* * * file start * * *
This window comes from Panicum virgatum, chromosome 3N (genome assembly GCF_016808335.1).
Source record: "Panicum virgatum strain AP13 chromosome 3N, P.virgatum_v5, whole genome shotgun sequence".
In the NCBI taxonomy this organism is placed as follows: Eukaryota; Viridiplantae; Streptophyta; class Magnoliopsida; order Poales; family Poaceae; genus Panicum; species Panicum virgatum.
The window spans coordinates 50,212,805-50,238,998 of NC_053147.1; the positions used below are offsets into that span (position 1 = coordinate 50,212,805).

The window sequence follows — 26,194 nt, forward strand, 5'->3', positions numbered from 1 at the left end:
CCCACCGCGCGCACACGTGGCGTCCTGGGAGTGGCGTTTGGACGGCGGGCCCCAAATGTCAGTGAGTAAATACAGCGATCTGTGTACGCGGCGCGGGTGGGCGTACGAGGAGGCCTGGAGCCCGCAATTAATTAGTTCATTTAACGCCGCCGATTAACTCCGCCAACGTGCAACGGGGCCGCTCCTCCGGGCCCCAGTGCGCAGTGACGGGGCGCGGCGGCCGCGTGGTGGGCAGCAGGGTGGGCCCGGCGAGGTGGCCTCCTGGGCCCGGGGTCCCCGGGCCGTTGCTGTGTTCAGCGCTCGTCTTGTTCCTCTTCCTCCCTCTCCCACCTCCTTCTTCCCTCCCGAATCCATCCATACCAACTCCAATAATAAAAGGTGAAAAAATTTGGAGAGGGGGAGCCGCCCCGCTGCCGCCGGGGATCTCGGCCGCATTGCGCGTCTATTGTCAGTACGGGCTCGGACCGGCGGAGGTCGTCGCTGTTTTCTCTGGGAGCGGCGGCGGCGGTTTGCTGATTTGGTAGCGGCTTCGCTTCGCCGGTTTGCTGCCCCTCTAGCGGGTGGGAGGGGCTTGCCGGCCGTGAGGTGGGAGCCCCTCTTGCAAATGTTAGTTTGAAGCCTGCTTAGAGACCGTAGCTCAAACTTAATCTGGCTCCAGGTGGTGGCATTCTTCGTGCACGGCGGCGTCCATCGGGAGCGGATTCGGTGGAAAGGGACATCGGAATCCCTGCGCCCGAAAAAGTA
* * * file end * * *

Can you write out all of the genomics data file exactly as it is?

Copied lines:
This window comes from Panicum virgatum, chromosome 3N (genome assembly GCF_016808335.1).
Source record: "Panicum virgatum strain AP13 chromosome 3N, P.virgatum_v5, whole genome shotgun sequence".
In the NCBI taxonomy this organism is placed as follows: Eukaryota; Viridiplantae; Streptophyta; class Magnoliopsida; order Poales; family Poaceae; genus Panicum; species Panicum virgatum.
The window spans coordinates 50,212,805-50,238,998 of NC_053147.1; the positions used below are offsets into that span (position 1 = coordinate 50,212,805).

The window sequence follows — 26,194 nt, forward strand, 5'->3', positions numbered from 1 at the left end:
CCCACCGCGCGCACACGTGGCGTCCTGGGAGTGGCGTTTGGACGGCGGGCCCCAAATGTCAGTGAGTAAATACAGCGATCTGTGTACGCGGCGCGGGTGGGCGTACGAGGAGGCCTGGAGCCCGCAATTAATTAGTTCATTTAACGCCGCCGATTAACTCCGCCAACGTGCAACGGGGCCGCTCCTCCGGGCCCCAGTGCGCAGTGACGGGGCGCGGCGGCCGCGTGGTGGGCAGCAGGGTGGGCCCGGCGAGGTGGCCTCCTGGGCCCGGGGTCCCCGGGCCGTTGCTGTGTTCAGCGCTCGTCTTGTTCCTCTTCCTCCCTCTCCCACCTCCTTCTTCCCTCCCGAATCCATCCATACCAACTCCAATAATAAAAGGTGAAAAAATTTGGAGAGGGGGAGCCGCCCCGCTGCCGCCGGGGATCTCGGCCGCATTGCGCGTCTATTGTCAGTACGGGCTCGGACCGGCGGAGGTCGTCGCTGTTTTCTCTGGGAGCGGCGGCGGCGGTTTGCTGATTTGGTAGCGGCTTCGCTTCGCCGGTTTGCTGCCCCTCTAGCGGGTGGGAGGGGCTTGCCGGCCGTGAGGTGGGAGCCCCTCTTGCAAATGTTAGTTTGAAGCCTGCTTAGAGACCGTAGCTCAAACTTAATCTGGCTCCAGGTGGTGGCATTCTTCGTGCACGGCGGCGTCCATCGGGAGCGGATTCGGTGGAAAGGGACATCGGAATCCCTGCGCCCGAAAAAGTA